Sorry for such a delay!  No, I did not get lost nor did I run away to live in the beautiful country that is Ecuador (as much as I would have loved to!).  Rather, I experienced issues with the Wifi where I was staying for the last two weeks and then I jumped straight into my senior year here at AU!  So here we go--a quick summary of my last two weeks in Ecuador and my experiences with culture shock as I returned home.

My third week, I lived with an incredible host family only fifteen minutes from the orphanage.  They spoiled me by offering me a true insider's view of la vida quiteña.  We went to go see a movie at the theater in the mall, where my host family bought me my host father's favorite movie snack!  For those curious minds out there, it was nachos and cheese!  The next morning, we all got up early to go for a walk at the old airport, which was converted into a park for the community when the new airport was built about 45 minutes away.  The day after that, we just relaxed in the house while my host sister unpacked from living elsewhere all summer for her job.  We also spent an evening at La Ronda, which is like an night-time street fair full of cultural richness and delicious foods.  When we went, we got an empanada filled with cheese, covered with sugar and roughly the size of a 6 month old infant!  We then proceeded to wash it down with hot chocolate in mugs the size of a soup bowl.  Needless to say, I didn't have any problem washing one down and look forward to the next time I get one!  

At the beginning of my fourth week, my host family took me to Otavalo to shop the artisanal market and we made some other pitstops as well, including the city where my host father grew up to learn more about him and eat at a typical Ecuadorian ice cream parlor!  It was so interesting to be able to see the place where his brothers and sisters went to school and where his father worked when he was young.  It was one of those experiences that makes you feel like a part of the family, if that makes any sense.  After that, it made it even more difficult to want to leave them, so I stayed an extra night with them and had the opportunity to visit with some family friends of theirs.  As it turns out, the mother lived in the states for a few years and her seventeen year old son will be spending this year in the States for study abroad!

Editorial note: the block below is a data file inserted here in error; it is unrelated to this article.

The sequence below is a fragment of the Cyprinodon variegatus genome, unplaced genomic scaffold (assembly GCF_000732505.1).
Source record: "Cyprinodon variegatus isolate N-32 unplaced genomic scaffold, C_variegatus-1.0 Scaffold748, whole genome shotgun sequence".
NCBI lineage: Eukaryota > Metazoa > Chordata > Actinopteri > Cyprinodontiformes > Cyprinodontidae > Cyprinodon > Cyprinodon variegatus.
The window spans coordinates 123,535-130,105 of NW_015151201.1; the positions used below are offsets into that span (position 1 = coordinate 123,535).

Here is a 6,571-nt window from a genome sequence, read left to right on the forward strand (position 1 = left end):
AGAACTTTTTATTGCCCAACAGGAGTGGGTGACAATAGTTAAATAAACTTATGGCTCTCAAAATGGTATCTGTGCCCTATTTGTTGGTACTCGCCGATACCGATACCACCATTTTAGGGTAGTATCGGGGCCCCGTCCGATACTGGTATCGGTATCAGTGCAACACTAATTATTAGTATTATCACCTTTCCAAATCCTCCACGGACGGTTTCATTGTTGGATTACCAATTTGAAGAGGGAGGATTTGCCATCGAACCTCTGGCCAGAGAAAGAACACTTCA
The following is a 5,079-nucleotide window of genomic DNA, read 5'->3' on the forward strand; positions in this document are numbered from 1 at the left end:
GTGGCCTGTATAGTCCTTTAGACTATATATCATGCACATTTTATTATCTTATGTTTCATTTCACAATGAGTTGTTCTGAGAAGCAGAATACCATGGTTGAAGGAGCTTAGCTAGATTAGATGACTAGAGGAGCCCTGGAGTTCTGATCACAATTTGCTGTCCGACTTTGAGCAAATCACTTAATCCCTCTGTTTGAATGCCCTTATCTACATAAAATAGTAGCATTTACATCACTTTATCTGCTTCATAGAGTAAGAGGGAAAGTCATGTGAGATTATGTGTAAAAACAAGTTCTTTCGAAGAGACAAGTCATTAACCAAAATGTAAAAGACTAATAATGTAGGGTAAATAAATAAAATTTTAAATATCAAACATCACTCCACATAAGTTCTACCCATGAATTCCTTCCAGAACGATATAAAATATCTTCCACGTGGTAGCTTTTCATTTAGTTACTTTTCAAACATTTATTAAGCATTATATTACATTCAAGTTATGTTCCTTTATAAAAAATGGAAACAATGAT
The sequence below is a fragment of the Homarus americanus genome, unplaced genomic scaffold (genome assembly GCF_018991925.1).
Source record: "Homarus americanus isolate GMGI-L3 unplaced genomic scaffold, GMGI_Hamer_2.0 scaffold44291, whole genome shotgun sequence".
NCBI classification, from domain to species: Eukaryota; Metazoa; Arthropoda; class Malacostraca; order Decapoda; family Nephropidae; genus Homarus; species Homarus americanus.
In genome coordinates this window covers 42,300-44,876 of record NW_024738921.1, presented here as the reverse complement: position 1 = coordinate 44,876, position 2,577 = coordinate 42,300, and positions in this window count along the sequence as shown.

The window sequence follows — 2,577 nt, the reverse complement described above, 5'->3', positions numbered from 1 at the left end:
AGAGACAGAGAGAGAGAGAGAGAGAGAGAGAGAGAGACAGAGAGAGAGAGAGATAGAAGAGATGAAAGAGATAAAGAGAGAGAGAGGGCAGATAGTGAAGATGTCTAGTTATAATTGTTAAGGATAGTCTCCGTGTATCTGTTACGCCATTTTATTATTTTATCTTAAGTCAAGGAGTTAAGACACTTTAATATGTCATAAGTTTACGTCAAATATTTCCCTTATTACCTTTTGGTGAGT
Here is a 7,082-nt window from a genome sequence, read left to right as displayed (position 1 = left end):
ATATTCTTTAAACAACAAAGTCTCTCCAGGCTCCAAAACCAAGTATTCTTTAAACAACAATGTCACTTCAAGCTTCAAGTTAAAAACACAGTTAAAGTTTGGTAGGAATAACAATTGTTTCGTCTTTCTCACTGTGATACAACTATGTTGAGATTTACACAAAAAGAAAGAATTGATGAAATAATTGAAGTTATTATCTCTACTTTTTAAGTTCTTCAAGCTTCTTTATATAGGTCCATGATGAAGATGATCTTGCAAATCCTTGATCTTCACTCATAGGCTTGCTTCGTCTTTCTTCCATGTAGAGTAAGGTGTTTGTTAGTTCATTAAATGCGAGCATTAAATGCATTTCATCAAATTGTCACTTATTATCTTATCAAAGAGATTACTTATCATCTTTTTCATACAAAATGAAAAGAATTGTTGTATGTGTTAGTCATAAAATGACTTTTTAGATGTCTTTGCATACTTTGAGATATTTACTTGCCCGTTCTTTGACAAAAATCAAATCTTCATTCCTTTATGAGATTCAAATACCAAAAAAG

My last week, I spent some time with the kids in the home as usual, but tried to begin to distance myself so as to make it less painful for all of us when I left. On my last full day in Ecuador, the kids in the toddler house had a party for all the volunteers who would be leaving.  We got them hyped up on a little bit of candy then played musical chairs.  It was hard to have a good time at the party, though, because I remembered that they went through goodbye parties like this all the time and, even though they affected my life in such a huge way, I truly doubt any of those kids will ever remember me.  If anything, though, that is just going to drive me towards my goals of returning one day even more.   The reason it motivates me is because I want so desperately to be one source of continuity in their consistently disrupted lives.

Since I've been back in the States, I've been swept up by the "do it now or do it never" mentality that we Americans seem to thrive off.  At first, it was really rough, having just spent a month in a culture that emphasizes not taking things too seriously.  Add that to just missing the children, the language, the people encountered on a daily basis, and the general friendliness of the culture and you have a fun time of reverse-culture shock on your hands.  It's hard to be back here, studying my life away to obtain a degree that I started to help myself achieve my dream when I had to leave that dream in order to finish college, but I know it's all for a purpose.  Until then, I'll just be thankful for my friends who speak Spanish and for Skype to keep me in contact with those I left behind.

Thanks for all the support everyone has given me before, during, and after my trip!  You have no idea how much you've helped me.  Until next time!